Tuesday, July 16, 2024
Home » News » Community & Entertainment » New Ridgelines Theater Program Explores Challenges Facing Immigrants

New Ridgelines Theater Program Explores Challenges Facing Immigrants

no description

Ridgelines Language Arts, the organization that works to empower new language artists and under-heard voices in the central Pennsylvania region, kicks off a new theater program exploring issues related to immigration this week.

Teaching artist Érika Anseloni leads an eight-week program focused on and entitled Theatre of the Oppressed.

“The Theatre of the Oppressed in general is a very special kind of theater,” explains Anseloni of the movement created by Brazilian dramatist and politician Augusto Boal. “He developed this technique in the 60s and 70s when Brazil was going through a military dictatorship, and it was based on another Brazilian philosopher and educator … Paulo Freire and his critical pedagogy.

“The main idea of the Theatre of the Oppressed is to empower people who are usually underserved and vulnerable, with this idea that we live in a society where power is not shared evenly among people.”

As such, the Theatre of the Oppressed fits nicely within Ridgelines’ overarching mission, something that was clear to both Anseloni and Ridgelines founder Abby Minor when the two met at a Big Brothers Big Sisters volunteer orientation. Anseloni was looking for a way to share her experience in the Theatre of the Oppressed movement, while Minor was looking for a theater teaching artist for Ridgelines.

“We weren’t looking for each other, but we were both looking for an opportunity,” Anseloni says of their fateful meeting. What resulted was the upcoming program.

Anseloni’s background makes her well-suited to lead the workshops. An educator with experience working in vulnerable communities and with unheard voices in her home country of Brazil, she says she’s been passionate about theater for her entire life. When she was looking for a way to combine theater with environmental education, she came across the Theatre of the Oppressed movement.

“I found a group that was teaching this technique and I fell in love,” she says. “I felt it was so empowering and so in line with the critical pedagogy that I was practicing and studying through my work with communities. Then, together with that group, we ended up forming the first Theatre of the Oppressed group in São Paulo, the biggest city in Brazil.”

While some theater workshops focus on technique and skills, Anseloni clarifies that she plans for the upcoming workshops to more so focus on an enriching, enlightening experience for the participants, which can then be extended out into the community.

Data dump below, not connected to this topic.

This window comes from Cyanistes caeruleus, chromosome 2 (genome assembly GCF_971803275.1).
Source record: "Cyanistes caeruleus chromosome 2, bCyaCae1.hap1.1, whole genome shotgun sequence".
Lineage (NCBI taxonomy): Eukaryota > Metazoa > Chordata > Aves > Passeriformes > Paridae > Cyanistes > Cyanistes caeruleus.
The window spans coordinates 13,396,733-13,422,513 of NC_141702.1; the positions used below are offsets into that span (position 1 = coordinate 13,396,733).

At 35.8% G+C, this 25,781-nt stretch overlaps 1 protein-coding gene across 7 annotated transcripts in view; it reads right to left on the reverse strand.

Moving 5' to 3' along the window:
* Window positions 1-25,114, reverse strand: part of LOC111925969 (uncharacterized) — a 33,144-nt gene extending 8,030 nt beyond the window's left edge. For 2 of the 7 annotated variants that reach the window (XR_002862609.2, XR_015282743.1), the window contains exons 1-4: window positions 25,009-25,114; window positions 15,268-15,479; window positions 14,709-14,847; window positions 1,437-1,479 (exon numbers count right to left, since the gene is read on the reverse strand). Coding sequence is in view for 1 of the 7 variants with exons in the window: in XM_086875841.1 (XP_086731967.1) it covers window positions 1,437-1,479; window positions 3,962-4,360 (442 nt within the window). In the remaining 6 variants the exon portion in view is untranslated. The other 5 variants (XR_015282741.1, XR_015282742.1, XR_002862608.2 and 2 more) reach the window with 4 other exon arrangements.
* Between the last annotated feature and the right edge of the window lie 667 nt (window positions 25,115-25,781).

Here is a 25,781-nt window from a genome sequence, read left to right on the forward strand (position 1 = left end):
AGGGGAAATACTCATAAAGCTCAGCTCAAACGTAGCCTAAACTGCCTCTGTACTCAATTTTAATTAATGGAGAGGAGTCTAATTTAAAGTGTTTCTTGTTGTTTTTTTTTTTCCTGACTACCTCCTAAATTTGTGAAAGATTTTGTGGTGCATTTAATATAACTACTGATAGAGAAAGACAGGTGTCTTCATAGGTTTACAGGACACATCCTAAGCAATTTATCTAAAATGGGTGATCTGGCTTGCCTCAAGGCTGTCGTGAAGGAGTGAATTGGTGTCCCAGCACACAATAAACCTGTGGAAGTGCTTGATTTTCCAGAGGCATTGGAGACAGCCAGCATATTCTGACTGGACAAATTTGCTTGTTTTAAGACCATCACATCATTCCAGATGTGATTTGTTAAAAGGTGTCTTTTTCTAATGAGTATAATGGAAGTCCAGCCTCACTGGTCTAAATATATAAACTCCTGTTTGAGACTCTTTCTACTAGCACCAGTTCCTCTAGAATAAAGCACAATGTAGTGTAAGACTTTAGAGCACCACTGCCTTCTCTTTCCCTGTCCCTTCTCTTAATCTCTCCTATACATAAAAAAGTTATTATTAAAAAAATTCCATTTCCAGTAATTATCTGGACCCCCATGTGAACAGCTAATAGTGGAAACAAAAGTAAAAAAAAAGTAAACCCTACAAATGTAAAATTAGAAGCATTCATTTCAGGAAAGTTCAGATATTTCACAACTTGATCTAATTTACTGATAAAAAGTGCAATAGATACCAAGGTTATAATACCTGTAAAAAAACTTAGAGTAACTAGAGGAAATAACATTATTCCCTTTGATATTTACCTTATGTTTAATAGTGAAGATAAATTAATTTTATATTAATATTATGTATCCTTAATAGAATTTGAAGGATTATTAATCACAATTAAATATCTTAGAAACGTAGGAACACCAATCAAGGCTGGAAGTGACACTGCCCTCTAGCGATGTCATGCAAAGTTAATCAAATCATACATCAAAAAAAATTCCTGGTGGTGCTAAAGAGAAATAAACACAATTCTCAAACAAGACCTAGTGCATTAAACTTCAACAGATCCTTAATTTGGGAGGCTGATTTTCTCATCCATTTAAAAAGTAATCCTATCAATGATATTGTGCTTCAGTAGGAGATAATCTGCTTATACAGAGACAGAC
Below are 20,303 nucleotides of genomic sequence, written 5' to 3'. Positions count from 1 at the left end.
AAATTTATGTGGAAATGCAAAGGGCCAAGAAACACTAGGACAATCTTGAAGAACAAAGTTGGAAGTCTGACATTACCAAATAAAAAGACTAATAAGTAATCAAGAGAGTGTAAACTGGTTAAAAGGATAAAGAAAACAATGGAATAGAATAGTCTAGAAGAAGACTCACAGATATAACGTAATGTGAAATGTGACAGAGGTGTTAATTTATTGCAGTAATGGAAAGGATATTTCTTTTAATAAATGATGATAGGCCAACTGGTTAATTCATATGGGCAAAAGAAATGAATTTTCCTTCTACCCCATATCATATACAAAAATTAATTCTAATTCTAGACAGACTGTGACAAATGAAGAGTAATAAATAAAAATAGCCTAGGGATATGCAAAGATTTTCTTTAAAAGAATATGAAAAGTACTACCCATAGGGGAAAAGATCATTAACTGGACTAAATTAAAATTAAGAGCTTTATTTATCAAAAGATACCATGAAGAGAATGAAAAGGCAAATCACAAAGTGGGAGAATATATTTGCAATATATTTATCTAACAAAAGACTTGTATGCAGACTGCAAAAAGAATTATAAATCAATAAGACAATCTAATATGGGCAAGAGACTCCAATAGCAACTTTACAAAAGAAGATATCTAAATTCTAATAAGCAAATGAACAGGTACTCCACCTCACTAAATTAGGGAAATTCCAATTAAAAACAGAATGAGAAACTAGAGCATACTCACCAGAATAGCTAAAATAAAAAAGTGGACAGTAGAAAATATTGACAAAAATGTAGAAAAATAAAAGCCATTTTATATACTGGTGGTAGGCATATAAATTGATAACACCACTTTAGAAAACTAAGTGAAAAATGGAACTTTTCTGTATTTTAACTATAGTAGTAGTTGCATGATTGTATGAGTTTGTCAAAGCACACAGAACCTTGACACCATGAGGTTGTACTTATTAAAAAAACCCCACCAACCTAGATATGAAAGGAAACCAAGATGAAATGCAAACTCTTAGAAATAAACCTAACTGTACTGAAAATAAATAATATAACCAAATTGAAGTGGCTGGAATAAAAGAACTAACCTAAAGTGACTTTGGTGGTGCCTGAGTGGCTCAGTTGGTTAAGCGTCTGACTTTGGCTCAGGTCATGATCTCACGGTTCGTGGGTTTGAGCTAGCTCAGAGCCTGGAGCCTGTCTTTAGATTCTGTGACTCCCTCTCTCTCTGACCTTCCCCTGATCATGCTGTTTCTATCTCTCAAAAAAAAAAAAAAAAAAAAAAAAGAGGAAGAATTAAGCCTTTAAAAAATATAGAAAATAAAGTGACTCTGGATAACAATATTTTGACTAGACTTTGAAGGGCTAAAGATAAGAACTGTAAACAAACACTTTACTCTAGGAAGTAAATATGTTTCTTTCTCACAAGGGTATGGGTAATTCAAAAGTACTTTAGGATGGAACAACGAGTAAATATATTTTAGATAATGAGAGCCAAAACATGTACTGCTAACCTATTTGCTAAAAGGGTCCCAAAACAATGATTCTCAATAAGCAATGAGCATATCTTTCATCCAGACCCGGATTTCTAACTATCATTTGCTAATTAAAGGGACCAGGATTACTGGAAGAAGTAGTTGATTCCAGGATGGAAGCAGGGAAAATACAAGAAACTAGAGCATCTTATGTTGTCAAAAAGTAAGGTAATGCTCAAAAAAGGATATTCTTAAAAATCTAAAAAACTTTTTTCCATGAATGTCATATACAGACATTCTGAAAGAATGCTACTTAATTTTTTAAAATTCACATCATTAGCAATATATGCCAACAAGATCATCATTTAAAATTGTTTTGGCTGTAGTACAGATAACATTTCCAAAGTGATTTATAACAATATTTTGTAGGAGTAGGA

“When you think about a theater program, you might think you’ll learn about techniques, but my focus is not to teach about the different techniques we have in the Theatre of the Oppressed, but to use those tools — the games, the theatrical forms, the exercises — for the participants to explore their own experience in, in this case, our focus of immigration. What are the challenges of being an immigrant or living in another country?” she says. “Also, we always like to do Theatre of the Oppressed in a group so people can share with others and identify with others, so they can discover that they have common things with the other participants— common feelings, common challenges, common things that they like — so they can together critically analyze and interpret their realities through theater.” 

Normally, Anseloni says, a similar program would culminate with a piece of interactive theater for the community, but, given COVID precautions, she plans to produce a theatrical video to share online, with the hopes of inspiring community conversations surrounding immigration. 

The Ridgelines Theatre of the Oppressed program kicks off Saturday and runs through Nov. 7, with workshops taking place over eight Saturday afternoons, 2 p.m.–4 p.m., in Spring Creek Park. Workshops will take place outside as weather permits, and in order to protect participants, all will be asked to wear masks and social distance. The program is limited to 10 participants. The program is open to everyone 14 years of age or older, and no prior experience in the dramatic arts is needed.

“Theatre of the Oppressed was designed for anyone,” Anseloni says. “You don’t need to be an actor or need any experience with theater in the past. In contrary, one of the ideas of the Theatre of the Oppressed is to democratize the theater means of production so the laypeople can also have the opportunity to use this amazing kind of art to experiment with their bodies, with their feelings…” 

“I think it’s a wonderful opportunity,” she adds. “We’re targeting the voices of immigrants and refugees and international scholars and students, people who are coming from abroad to live here in the U.S. or who have the experience of living in other countries. It’s a wonderful and fun and powerful opportunity for them to explore their realities through the exercises. What happens, through the Theatre of the Oppressed, is you end up assessing things inside of you that you had no idea of before — how your experiences have changed you, empowered you or made you feel lesser-than. Sharing this experience with others is very empowering, to see that you’re not alone in this. The exercises stimulate and challenge us to think about… a different reality.”

To learn more about Ridgelines’ Theatre of the Oppressed program and how you can participate, email [email protected]